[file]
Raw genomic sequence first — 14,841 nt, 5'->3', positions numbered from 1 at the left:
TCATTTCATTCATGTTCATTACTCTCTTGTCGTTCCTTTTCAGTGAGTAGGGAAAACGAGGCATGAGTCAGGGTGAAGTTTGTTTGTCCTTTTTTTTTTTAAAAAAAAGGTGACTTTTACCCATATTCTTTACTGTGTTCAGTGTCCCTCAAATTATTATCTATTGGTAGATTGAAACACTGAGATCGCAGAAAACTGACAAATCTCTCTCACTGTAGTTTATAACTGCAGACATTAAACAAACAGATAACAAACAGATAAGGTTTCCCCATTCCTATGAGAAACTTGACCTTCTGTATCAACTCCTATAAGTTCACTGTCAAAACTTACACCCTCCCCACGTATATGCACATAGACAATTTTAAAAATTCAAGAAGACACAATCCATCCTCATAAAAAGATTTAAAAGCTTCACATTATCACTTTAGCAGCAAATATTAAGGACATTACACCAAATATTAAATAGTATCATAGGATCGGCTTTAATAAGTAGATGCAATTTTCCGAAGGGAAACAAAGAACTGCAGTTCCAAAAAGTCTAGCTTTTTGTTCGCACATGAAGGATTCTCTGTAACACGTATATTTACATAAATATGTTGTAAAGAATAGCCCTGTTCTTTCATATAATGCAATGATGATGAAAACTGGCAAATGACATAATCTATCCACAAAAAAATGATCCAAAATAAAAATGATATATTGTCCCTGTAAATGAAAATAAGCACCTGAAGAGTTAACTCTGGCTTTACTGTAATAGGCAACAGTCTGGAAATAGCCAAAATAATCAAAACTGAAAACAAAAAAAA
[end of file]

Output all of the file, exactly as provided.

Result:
Raw genomic sequence first — 14,841 nt, 5'->3', positions numbered from 1 at the left:
TCATTTCATTCATGTTCATTACTCTCTTGTCGTTCCTTTTCAGTGAGTAGGGAAAACGAGGCATGAGTCAGGGTGAAGTTTGTTTGTCCTTTTTTTTTTTAAAAAAAAGGTGACTTTTACCCATATTCTTTACTGTGTTCAGTGTCCCTCAAATTATTATCTATTGGTAGATTGAAACACTGAGATCGCAGAAAACTGACAAATCTCTCTCACTGTAGTTTATAACTGCAGACATTAAACAAACAGATAACAAACAGATAAGGTTTCCCCATTCCTATGAGAAACTTGACCTTCTGTATCAACTCCTATAAGTTCACTGTCAAAACTTACACCCTCCCCACGTATATGCACATAGACAATTTTAAAAATTCAAGAAGACACAATCCATCCTCATAAAAAGATTTAAAAGCTTCACATTATCACTTTAGCAGCAAATATTAAGGACATTACACCAAATATTAAATAGTATCATAGGATCGGCTTTAATAAGTAGATGCAATTTTCCGAAGGGAAACAAAGAACTGCAGTTCCAAAAAGTCTAGCTTTTTGTTCGCACATGAAGGATTCTCTGTAACACGTATATTTACATAAATATGTTGTAAAGAATAGCCCTGTTCTTTCATATAATGCAATGATGATGAAAACTGGCAAATGACATAATCTATCCACAAAAAAATGATCCAAAATAAAAATGATATATTGTCCCTGTAAATGAAAATAAGCACCTGAAGAGTTAACTCTGGCTTTACTGTAATAGGCAACAGTCTGGAAATAGCCAAAATAATCAAAACTGAAAACAAAAAAAA